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Reader Mail!: Safety Punts

Where does the kicker have to kick the ball from after a safety? I know it’s set up to kick at the 20-yard-line, but can the kicker punt the ball from the back of the end zone and have the ball travel to the 30-yard-line (40 yards total) and be recovered by the kicking team? – Joe A

It’s a good idea, but the kick after a safety must be taken from the 20. (Or reasonably close – I imagine that the referee either won’t notice or won’t care about a punt delivered from the 19.)

Rules that apply:

6-1-1: A free kick is a kickoff or safety kick that puts the ball in play to start a free kick down. It may be made from any point on the kicking (offensive) team’s restraining line and between the inbounds lines.

Notice how it says “on,” not “on or before” the restraining line.

6-1-2-a: The restraining line for the kicking team shall be … its 20-yard line for a safety kick.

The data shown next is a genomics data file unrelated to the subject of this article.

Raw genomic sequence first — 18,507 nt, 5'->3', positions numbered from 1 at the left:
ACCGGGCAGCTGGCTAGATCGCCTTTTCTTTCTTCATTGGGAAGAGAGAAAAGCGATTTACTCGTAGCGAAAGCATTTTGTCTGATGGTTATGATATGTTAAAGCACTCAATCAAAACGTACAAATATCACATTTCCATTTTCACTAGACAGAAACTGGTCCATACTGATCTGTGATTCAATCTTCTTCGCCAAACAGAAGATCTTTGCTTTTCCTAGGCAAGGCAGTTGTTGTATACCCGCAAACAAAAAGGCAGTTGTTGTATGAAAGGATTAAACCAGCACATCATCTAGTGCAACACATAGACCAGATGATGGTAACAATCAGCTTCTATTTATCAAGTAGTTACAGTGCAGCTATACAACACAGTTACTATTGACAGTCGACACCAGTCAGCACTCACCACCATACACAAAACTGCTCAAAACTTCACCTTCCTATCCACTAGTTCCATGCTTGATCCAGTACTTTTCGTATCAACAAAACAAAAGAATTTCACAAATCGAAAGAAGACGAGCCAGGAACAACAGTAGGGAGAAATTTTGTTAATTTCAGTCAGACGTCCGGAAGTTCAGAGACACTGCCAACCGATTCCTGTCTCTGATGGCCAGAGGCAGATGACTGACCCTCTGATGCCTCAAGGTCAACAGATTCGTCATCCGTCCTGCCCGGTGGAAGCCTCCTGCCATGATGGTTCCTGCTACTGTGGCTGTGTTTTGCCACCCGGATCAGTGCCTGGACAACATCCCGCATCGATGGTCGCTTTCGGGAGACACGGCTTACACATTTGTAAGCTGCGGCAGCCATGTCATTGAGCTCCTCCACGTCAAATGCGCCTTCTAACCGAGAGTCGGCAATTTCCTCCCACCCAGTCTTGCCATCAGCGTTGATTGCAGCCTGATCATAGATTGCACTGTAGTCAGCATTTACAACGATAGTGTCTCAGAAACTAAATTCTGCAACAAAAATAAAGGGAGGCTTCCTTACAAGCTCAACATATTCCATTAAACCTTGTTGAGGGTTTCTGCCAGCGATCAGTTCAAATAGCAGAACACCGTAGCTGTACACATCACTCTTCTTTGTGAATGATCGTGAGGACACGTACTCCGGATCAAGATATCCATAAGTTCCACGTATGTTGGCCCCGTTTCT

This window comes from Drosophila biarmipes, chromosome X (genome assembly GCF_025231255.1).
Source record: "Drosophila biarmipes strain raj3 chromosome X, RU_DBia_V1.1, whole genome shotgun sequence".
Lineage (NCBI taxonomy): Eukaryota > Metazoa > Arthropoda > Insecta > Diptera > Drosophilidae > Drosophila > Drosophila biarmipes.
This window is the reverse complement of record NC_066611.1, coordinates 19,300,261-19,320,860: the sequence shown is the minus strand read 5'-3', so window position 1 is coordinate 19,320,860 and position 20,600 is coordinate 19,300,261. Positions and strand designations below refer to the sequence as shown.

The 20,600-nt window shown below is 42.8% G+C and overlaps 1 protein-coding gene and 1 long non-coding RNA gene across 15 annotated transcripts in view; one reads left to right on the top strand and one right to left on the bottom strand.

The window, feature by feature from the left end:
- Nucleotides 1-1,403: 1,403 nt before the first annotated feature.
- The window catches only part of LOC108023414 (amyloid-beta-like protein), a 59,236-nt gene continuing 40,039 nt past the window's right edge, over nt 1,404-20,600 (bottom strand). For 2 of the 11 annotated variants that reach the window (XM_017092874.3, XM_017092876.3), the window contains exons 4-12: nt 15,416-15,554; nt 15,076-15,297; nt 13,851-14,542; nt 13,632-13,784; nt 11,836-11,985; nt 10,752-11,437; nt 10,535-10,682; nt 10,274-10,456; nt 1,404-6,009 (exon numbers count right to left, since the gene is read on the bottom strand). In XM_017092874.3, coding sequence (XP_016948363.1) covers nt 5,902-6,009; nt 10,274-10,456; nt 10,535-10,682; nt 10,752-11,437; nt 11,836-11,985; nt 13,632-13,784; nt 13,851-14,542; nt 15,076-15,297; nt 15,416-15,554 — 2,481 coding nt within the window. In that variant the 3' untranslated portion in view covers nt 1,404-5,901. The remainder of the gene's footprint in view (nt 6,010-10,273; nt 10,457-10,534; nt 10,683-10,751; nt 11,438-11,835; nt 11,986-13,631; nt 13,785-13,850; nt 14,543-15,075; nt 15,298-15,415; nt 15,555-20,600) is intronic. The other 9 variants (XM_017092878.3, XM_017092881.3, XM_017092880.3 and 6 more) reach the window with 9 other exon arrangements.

Notes:

1. There doesn’t appear to be a specific penalty for punting further back, but it clearly violates 6-1-1. I would imagine the referees would simply order a re-kick from the 20, but a 5-yard penalty for offsides or a half-the-distance penalty for unsportsmanlike conduct is possible.

2. The Bears tried to kick off from the 30 in the first game of the preseason, supposedly to practice covering kicks, but were prevented from doing so once the NFL office found out about it.

3. Any free kick punt that hasn’t yet hit the ground can be fair caught by the receiving team, forcing the onsiding team to give the receiving team room to make the catch and making it near-impossible for the onsiding team to recover barring a muff. This explains why the Patriots didn’t just pop the punt in the air yesterday.

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